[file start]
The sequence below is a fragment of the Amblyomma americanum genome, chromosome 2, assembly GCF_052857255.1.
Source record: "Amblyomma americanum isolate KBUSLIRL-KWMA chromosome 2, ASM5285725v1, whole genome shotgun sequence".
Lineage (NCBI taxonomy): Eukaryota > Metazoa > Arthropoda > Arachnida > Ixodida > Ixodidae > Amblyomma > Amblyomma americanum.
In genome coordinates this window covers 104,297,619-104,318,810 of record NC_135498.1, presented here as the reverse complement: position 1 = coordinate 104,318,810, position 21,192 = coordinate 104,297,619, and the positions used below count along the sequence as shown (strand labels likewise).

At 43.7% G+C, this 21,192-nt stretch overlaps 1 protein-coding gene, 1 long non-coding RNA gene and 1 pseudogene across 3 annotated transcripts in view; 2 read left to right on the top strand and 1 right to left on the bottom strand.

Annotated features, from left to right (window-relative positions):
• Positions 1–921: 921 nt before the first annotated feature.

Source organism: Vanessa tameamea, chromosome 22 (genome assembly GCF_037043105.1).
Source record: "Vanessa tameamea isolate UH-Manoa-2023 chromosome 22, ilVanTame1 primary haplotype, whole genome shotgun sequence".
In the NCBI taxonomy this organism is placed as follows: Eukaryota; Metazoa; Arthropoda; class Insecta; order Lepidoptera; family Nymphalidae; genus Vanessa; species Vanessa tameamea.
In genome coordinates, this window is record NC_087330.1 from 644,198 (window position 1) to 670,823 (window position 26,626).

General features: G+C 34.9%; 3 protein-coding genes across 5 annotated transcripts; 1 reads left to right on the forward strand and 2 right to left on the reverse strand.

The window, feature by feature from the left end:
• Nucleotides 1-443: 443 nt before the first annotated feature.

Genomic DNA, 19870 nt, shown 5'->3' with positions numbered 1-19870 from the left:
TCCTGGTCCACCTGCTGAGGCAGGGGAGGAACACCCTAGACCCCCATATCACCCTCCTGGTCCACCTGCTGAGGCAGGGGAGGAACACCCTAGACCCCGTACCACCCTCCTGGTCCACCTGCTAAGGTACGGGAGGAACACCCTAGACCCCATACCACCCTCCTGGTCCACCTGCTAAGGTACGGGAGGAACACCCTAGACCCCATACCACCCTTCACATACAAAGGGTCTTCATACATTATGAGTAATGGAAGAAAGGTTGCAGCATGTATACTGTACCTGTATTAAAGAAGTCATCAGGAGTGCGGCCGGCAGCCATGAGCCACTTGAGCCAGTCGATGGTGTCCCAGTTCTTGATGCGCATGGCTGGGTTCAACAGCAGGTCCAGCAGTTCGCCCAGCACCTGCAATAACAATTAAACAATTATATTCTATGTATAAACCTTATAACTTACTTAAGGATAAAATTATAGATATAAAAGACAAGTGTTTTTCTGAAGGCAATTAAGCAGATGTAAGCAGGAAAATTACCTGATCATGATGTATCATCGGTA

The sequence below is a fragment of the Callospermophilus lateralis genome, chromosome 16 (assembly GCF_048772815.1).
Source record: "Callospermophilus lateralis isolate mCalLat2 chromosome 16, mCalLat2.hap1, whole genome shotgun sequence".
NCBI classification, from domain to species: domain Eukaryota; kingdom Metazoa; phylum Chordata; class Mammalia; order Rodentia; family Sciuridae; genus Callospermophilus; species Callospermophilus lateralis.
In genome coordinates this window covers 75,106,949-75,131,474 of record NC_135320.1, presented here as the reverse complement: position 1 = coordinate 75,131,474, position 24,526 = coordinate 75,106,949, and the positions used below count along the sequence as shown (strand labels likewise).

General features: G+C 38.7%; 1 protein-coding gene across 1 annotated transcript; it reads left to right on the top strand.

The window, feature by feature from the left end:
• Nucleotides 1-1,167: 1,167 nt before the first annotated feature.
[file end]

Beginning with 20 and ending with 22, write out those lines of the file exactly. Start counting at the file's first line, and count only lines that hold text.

In genome coordinates this window covers 75,106,949-75,131,474 of record NC_135320.1, presented here as the reverse complement: position 1 = coordinate 75,131,474, position 24,526 = coordinate 75,106,949, and the positions used below count along the sequence as shown (strand labels likewise).

General features: G+C 38.7%; 1 protein-coding gene across 1 annotated transcript; it reads left to right on the top strand.

The window, feature by feature from the left end: